Q: Is there a way to check your content for screen readers without having access to the software i.e. JAWS?

James: The free ANDI accessibility tool may be useful as it displays the accessible name and description that a screen reader should announce.

Q: Any advice/pointers to resources/research on how to effectively present bilingual information in accessible formats?

James: This article from Nomensa on tips and techniques for multi-lingual website accessibility may be helpful.

Q: Do you have advice about the best captioning tools?

Q: What is the tool for quizzes you mentioned, Susi? Please could you provide a link.

Susi: The tool I was referring to is called CourseArc. It isn’t specifically a tool for quizzes but more a standard eLearning authoring tool. I think it does a good job with quizzes because it automatically provides alternatives for non-accessible quiz question types like drag and drop questions.

Most of the leading authoring tools such as Storyline, Lectora, Adapt and Evolve and many others such as Xerte Online Toolkits which is popular in HE have many quizzing options which are accessible. 

For example, Lectora lists these quiz question types as being WCAG compliant in their tool:


  • True/False
  • Multiple Choice
  • Rank/Sequence
  • Number Entry
  • Short AnswerFront cover from Susi Miller's book
  • Essay
  • Fill in the Blank   

Q: Is your book (pictured, right) available as an e-book or available on the kindle?


Susi: Yes it is. You can get the e-book or a paperback and e-book bundle on the Kogan Page website and you can get a kindle edition on Amazon.

Q: What are your thoughts on Learning Management Systems? Any you feel should be avoided? Any stand out as better for accessibility?



Susi: Just as with authoring tools this is quite a tricky one to answer as there are pros and cons of so many of them. I normally refer people to the following research to find out more.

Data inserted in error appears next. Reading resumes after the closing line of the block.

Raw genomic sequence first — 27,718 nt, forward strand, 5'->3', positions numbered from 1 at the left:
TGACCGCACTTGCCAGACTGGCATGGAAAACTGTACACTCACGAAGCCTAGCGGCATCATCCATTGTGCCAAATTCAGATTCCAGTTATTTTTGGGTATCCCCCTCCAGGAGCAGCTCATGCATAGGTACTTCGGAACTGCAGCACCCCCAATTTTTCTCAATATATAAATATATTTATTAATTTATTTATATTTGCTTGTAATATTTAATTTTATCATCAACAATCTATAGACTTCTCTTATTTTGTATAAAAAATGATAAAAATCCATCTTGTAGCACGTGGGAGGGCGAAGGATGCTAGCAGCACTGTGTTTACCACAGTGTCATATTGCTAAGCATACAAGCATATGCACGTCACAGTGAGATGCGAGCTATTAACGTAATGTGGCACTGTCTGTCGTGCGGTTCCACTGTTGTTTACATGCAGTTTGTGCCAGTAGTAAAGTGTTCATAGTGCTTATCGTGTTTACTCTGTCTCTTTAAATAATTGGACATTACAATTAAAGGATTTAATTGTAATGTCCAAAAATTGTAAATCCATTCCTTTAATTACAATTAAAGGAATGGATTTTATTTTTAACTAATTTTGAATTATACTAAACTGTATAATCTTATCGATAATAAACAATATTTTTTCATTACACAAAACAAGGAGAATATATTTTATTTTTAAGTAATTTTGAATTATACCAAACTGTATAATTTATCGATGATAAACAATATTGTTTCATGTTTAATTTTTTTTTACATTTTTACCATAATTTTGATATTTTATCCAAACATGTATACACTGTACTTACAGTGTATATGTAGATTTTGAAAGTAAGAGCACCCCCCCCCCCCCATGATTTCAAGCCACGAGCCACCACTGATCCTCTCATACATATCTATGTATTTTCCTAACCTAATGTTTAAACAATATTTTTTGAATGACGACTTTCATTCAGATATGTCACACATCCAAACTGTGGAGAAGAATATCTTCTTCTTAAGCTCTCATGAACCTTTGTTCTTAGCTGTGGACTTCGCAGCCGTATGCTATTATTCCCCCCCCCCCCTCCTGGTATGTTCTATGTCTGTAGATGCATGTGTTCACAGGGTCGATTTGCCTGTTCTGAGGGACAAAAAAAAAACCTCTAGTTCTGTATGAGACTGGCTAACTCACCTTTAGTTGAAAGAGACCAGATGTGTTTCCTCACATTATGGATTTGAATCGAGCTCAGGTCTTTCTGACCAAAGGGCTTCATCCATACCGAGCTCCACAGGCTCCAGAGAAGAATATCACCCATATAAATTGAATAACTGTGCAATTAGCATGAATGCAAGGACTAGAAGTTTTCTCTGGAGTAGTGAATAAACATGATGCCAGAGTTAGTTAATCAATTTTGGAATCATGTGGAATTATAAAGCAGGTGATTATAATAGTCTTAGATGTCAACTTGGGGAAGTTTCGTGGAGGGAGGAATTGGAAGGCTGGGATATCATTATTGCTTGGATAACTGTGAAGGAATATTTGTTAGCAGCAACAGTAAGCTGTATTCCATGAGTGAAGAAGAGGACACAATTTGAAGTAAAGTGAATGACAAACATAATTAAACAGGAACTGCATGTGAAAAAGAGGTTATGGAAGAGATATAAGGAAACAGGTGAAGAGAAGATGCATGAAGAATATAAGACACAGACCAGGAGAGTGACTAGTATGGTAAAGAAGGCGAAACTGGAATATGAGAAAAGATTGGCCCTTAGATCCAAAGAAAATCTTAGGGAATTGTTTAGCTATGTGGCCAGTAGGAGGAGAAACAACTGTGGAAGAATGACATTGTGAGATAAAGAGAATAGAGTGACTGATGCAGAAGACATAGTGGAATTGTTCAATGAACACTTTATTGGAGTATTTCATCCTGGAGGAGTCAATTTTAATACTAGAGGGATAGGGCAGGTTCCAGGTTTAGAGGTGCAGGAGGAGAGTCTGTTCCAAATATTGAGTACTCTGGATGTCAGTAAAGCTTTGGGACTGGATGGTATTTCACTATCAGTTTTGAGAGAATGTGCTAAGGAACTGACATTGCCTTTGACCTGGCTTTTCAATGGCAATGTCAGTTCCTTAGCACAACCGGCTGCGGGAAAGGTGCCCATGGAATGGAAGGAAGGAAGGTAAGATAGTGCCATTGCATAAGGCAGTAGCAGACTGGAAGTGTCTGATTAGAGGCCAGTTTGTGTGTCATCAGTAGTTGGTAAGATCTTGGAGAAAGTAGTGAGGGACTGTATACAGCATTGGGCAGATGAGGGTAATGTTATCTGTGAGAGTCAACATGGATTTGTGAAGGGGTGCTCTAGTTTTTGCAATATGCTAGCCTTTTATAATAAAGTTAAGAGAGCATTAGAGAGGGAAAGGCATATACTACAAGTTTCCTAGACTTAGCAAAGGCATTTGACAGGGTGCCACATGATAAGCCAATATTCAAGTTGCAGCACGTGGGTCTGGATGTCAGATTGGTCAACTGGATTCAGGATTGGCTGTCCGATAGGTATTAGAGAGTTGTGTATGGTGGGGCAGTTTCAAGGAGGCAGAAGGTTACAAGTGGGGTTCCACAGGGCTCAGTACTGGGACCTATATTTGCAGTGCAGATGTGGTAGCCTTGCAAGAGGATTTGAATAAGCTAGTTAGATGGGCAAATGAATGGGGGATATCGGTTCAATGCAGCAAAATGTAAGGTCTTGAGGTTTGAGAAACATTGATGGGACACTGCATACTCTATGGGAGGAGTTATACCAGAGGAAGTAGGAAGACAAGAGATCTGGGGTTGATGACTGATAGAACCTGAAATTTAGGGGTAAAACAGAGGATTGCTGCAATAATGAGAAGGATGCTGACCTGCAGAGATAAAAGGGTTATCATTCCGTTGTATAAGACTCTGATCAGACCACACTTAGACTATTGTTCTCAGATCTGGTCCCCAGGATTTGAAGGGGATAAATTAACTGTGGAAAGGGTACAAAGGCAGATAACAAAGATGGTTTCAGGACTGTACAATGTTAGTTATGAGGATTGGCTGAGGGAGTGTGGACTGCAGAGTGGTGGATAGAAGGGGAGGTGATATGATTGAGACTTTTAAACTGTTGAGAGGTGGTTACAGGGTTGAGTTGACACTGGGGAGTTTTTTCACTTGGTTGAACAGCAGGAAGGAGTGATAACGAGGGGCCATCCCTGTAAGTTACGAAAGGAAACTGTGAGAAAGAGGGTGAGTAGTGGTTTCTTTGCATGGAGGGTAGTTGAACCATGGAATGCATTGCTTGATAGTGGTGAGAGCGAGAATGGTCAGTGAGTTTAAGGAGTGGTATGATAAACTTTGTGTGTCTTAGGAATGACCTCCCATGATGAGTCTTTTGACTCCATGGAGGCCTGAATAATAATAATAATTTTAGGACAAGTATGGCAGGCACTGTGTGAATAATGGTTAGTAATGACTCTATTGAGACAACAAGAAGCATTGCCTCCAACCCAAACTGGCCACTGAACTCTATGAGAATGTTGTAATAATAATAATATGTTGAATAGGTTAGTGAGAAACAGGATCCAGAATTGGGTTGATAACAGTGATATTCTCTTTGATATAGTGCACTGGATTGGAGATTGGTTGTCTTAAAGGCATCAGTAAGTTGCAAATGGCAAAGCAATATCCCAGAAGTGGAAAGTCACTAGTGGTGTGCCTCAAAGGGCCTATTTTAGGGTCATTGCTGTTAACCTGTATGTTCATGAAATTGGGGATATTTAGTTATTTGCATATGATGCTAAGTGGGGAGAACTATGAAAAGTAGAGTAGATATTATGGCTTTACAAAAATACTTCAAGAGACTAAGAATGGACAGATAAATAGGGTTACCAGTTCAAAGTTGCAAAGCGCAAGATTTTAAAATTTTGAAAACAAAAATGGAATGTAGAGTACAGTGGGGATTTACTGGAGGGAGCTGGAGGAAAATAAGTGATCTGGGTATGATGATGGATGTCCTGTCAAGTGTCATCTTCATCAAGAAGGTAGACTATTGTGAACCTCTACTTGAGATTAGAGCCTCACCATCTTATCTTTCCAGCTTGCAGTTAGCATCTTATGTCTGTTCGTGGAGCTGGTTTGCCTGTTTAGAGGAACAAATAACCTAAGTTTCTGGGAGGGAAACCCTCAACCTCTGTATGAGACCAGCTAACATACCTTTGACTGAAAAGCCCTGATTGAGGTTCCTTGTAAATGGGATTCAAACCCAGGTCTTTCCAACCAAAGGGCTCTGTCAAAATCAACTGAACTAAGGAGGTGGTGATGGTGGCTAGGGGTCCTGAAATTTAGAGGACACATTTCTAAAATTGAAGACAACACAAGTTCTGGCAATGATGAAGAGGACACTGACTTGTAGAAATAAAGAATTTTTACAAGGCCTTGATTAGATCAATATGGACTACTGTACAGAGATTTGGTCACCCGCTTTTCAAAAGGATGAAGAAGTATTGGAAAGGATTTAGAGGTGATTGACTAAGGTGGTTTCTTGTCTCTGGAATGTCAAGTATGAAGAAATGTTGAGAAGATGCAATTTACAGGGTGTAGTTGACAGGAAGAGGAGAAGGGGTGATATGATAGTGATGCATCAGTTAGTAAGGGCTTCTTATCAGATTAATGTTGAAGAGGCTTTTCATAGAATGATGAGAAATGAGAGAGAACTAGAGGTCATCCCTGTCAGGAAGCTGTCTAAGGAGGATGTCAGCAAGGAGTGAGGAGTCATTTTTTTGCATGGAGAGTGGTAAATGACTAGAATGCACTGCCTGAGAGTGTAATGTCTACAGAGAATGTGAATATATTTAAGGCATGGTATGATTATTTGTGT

Check out:
Section 508 Compliant Learning Management Systems from the eLearning Industry



Comparison from the levels of accessibility on LMS platforms that supports the online learning system (2016) 

Analysis of Accessibility of the e-Learning Platforms According to the WCAG 2.0 Standard Compliance (Oct 2018)

A new one which was recently recommended by some colleagues in the USA, which sells itself on accessibility, and might be worth having a look at is YesLMS.

Q: Do you recommend elearning audits for accessibility?

Susi: I assume that the question is referring to full WCAG 2.1 audits? I recommend full audits if they are needed for compliance assurance, for example, to make sure that the content complies with WCAG 2.1 Level AA for Public Sector Bodies Accessibility Regulations purposes. Full audits have the benefit that content is thoroughly tested with a range of assistive technology and browsers and that they are carried out by accessibility experts with a full knowledge of all of the WCAG requirements which can sometimes be quite technical and difficult to understand. They can have the disadvantage however, that they test learning content developed using authoring tools as if it were standard website content developed by people who have access to and good understanding of code. This sometimes leads to full WCAG audits focusing on coding issues which content authors do not have the ability to change or correct.

Q: NoCoffee Vision Simulator seems to be missing from the Google Chrome webstore for downloading extensions. Is there another way of accessing this?

Susi: You can download it for Firefox.
 

Useful links from the webinar